Fire up the beast with a mere twist of a key without the unnecessary secondary start button and the SV bellows to life promising an experience equal to what its appearance suggests. There is a odd thrum and wobble around 2000 rpm but its always been like that, a little boisterous but it means well. Tap the right paddle and the gearbox goes into first but be warned there is no auto-mode to sell this idea to your wife. The shifts all seem a bit more smoother without the need of feathering the throttle just before the shift point so it seems that Lambo has been busy even with the small details.

Unleash full throttle and the SV launches itself with a ferocity that goes far beyond the extra 30 bhp would suggest. This is the benefit of weight reduction as the power increase is only felt as that added sparkle at the top end of the power band but thanks to the the reduction of 100-kg the engine feels more potent at any speed. At 1565-kg it is no featherweight but the feeling of lithe is present thanks to the performance delivery of overachieving components like the huge brakes, ultra stiff suspension, gumball P-Zero Corsa tyres and of course a herd of 670 frenzied Italian ponies.

Over some daunting Italian mountain roads, the SV proved a brilliant union of traditional supercar construction and high-tech material science. The LP 670 has a large footprint by supercar standards but it knows and conveys every nuance of that footprint to the driver allowing him to feel the car through every corner rather than merely steer it. It is surprising to say this but the LP 670 is better than the new LP 560-4 in this respect. Application of full power hardly threatens traction thanks to the all-wheel drive system that is tuned to behave like a RWD machine but without the liability.

Mechanical grip through the corners is just fabulous thanks to the P-Zero Corsas and though the SV only has traction control without any stability program, the car actually feels more pure because of it. The engineers had to ensure that it is through proper chassis set-up that the SV delivers excellent handling rather than by some artificial electronic means. Of course this would show up lame-footedness on the part of the driver but rewards are more obvious when done just right. Another revelation over the worn mountain roads is just how strong the chassis feels now with the increased rigidity delivering a cushioned step despite the firm suspension settings.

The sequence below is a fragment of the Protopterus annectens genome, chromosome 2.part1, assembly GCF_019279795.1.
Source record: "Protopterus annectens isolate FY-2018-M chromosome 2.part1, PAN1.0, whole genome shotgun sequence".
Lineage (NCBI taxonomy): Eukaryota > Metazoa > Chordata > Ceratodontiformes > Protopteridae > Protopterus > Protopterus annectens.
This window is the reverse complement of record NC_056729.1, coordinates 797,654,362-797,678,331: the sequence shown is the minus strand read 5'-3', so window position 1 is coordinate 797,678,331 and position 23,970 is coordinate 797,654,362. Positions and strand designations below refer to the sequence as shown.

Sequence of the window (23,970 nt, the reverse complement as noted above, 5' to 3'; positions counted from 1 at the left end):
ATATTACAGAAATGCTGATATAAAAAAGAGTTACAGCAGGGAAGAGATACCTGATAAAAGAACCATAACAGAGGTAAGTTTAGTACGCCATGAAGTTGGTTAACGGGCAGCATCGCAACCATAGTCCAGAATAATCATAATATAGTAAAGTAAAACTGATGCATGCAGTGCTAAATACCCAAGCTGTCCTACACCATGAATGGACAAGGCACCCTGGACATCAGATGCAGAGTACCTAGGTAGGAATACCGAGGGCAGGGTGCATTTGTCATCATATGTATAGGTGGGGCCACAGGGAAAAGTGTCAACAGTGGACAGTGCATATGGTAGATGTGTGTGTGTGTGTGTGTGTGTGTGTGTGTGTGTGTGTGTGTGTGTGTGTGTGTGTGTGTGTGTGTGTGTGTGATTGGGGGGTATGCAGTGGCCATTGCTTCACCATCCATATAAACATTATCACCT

Also owing to the added sturdiness in the chassis the LP 670 SuperVeloce has improved ride characteristics thanks to its ability to shrug off the suspension loads so effectively. Spring and damper rates need not be compromised to save the bodywork and can be tuned for outright handling with full confidence that ride is not unduly penalised and this results in both crisp handling and a decent ride.
Yes this is a proper badboy supercar that is as wild as it looks. Lamborghini says it will be limited to 350 examples so you better be fast with your cheque book. It might sound like we have lost our marbles but this LP 670 Superveloce sure feels like the finest Lamborghini ever made as this new found aggression in both its appearance and performance reinforces its position as the de facto hedonistic supercar of our time.

Fast Facts
CAPACITY : 6496cc
VALVES : 48 valves
BORE X STROKE : 88 x 98mm
MAXIMUM POWER : 670 bhp at 8000 rpm
MAXIMUM TORQUE : 660 Nm at 6500 rpm

TYPE : 6-speed E-Gear robotized manual
DRIVEN WHEELS : All-wheel drive

TOP SPEED : 342 km/h (small spoiler)
0-100KM/H : 3.2 seconds

FRONT : Double wishbones
REAR : Double wishbones

FRONT : Carbon-Ceramic disc brakes
REAR : Carbon-Ceramic disc brakes

TYPE : Pirelli P-Zero Corsa
SIZE : f: 245/35 ZR 18, r: 335/30 ZR 18

ABS : Yes

LENGTH : 4705mm
WIDTH : 2058mm
HEIGHT : 1135mm
WHEELBASE : 2665mm
KERB WEIGHT : 1565-kg

Price in 2009: SGD $ 1.3 million
Production limited to 350

all content is intellectual property of motor-prime and cannot be reproduced in any form or manner without explicit permission from motor-prime. © 2004-2016 MotorPrime. All rights reserved.